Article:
Things to do in Jeju: 5 day itinerary

Jeju Island in Korea is a popular getaway for thousands of people looking to escape the hustle and bustle of the mainland. Jeju’s biggest attraction lies in the fact that it was formed by many volcanic eruptions almost 2 million years ago. This volcanic island offers numerous UNESCO World Heritage Sites and has recently been named one of the 7 New Wonders Of Nature.

After accepting an English teaching job in Korea, I started reading up on the country. All the research I’d done lead me to Jeju as visiting the island comes highly recommended by outdoor enthusiasts. So, I packed my bags and headed to Jeju for 5 days to see what all the fuss was about.

Jeju 5 day itinerary (including the best things to do in Jeju)

Trip Overview

  • Day 1: Fly to Jeju, head to Seogwipo and explore the Seogwipo Olle Market
  • Day 2: Jeju Folk Village, Pyeonsan Beach and indulge in a Jeju Black Pork BBQ
  • Day 3: Walk the Jeju Olle trails and see Jeongbang Waterfall
  • Day 4: Hike Mt Hallasan
  • Day 5: Climb Seongsan Ilchulbong and explore Manjanggul Cave

Jeju 5 day itinerary: Day 1 – Fly into Jeju International Airport

  • How to get from Jeju International Airport to Seogwipo

After you’ve landed at Jeju Airport you need to get the airport limousine bus (#600) to Seogwipo. This bus is easy to find and will cost you 5 500 won ($5). If you’re headed to the center of Seogwipo, then get off at stop 22, New Kyoungnam Hotel.

  • Accommodation in Seogwipo: Gudeok Guesthouse (Jeju Hiking Inn)

View from our pension in Seogwipo, Jeju

View from our pension in Seogwipo, Jeju

Gudeok Guesthouse is slap bang in the center of Seogwipo and I’d recommend it for budget travelers. It has a great communal rooftop area with views of the port and bean bags to relax on. The owners are lovely and were happy to show us where the main attractions are and the best places to eat in Jeju.

Cost: 40 000 won ($40) p/n for a double room, incl breakfast.

  • Grab dinner at the Seogwipo Olle Market

The Olle Market is the largest traditional market in Seogwipo consisting of over 200 shops and street vendors. It offers a variety of local specialties including seafood, tangerines, dried fruit, fermented side dishes as well as cooked food. Perhaps you’re looking for some pot and pans to buy?! You’ll find these and many other household items at this market as well!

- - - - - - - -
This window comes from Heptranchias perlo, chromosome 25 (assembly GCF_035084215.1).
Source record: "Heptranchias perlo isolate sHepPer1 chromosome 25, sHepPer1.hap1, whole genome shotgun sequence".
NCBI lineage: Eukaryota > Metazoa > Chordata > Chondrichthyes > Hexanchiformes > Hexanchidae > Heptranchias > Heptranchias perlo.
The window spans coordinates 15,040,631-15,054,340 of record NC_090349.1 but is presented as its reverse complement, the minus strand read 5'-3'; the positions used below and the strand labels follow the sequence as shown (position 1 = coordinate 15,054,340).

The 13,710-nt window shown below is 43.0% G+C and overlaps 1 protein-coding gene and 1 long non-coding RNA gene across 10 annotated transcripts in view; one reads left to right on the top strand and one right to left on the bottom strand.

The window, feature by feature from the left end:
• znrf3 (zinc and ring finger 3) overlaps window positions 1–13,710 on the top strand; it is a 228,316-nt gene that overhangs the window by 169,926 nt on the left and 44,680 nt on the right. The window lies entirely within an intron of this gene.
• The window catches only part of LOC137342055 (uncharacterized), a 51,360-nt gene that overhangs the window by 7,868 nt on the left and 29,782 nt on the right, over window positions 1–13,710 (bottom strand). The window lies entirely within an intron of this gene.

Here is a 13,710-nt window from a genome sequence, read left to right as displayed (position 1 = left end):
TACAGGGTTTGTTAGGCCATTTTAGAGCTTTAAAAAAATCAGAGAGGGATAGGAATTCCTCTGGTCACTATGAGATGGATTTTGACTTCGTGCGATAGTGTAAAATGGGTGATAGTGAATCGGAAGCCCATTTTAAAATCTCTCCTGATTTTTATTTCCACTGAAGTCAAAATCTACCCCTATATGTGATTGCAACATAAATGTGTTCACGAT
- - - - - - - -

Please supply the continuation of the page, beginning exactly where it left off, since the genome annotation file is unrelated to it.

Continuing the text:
Opening hours: 07:00 – 21:00

Jeju 5 day itinerary: Day 2

  • Jeju Folk Village

Entrance to the Jeju Folk Village

Entrance to the Jeju Folk Village

Visit the Jeju Folk Village and travel back in time to explore Korea’s cultural heritage. More than 100 houses make up the 4 villages inside the Jeju Folk Village. The property is large and you can spend hours walking around learning about the traditional games that were played as well as how the people of Jeju used to live their lives. There’s also a maze within the folk village and if you visit in the spring, you’ll be treated to colorful flowers which line the paths.

Admission: 10 000 won ($10)

How to get to Jeju Folk Village: Take bus 101 from Seogwi Bus Terminal to Pyoseon-myeon Community Service Center. The duration is about 40 minutes from Seogwipo to the final stop. From here, take a right and walk toward the coast. When you reach the sea, turn right and the Jeju Folk Village will be along that road. The walk from the bus stop to the folk village is about 15 minutes, but it’s a pleasant one.

  • Take a walk along Pyoseon Beach

After your visit to the Jeju Folk Village, head towards the seaside, grab a cup of coffee or an ice cream and take a stroll along the beach.

  • Eat Jeju Black Pork at Tam Gung Restaurant

Jeju Black Pork BBQ - The best BBQ I've had in Korea

Jeju Black Pork BBQ – The best BBQ I’ve had in Korea

Jeju Island is renowned for its Black Pork BBQ’s and these restaurants can be found on every street corner in Jeju. The meat is in a league of its own, tender and juicy. The name “Black Pork”  is derived from the color of the pig’s hair and not the color of the meat itself.

Because of its exclusivity to Jeju island, the price for a Jeju Black Pork BBQ is higher than its mainland counterparts. But is it worth the 18 000 won price tag it comes along with? YES! Considering it’s not something you eat every day, it’s most certainly worth indulging in. To date, this is the best Korean BBQ I’ve had, and that says a lot!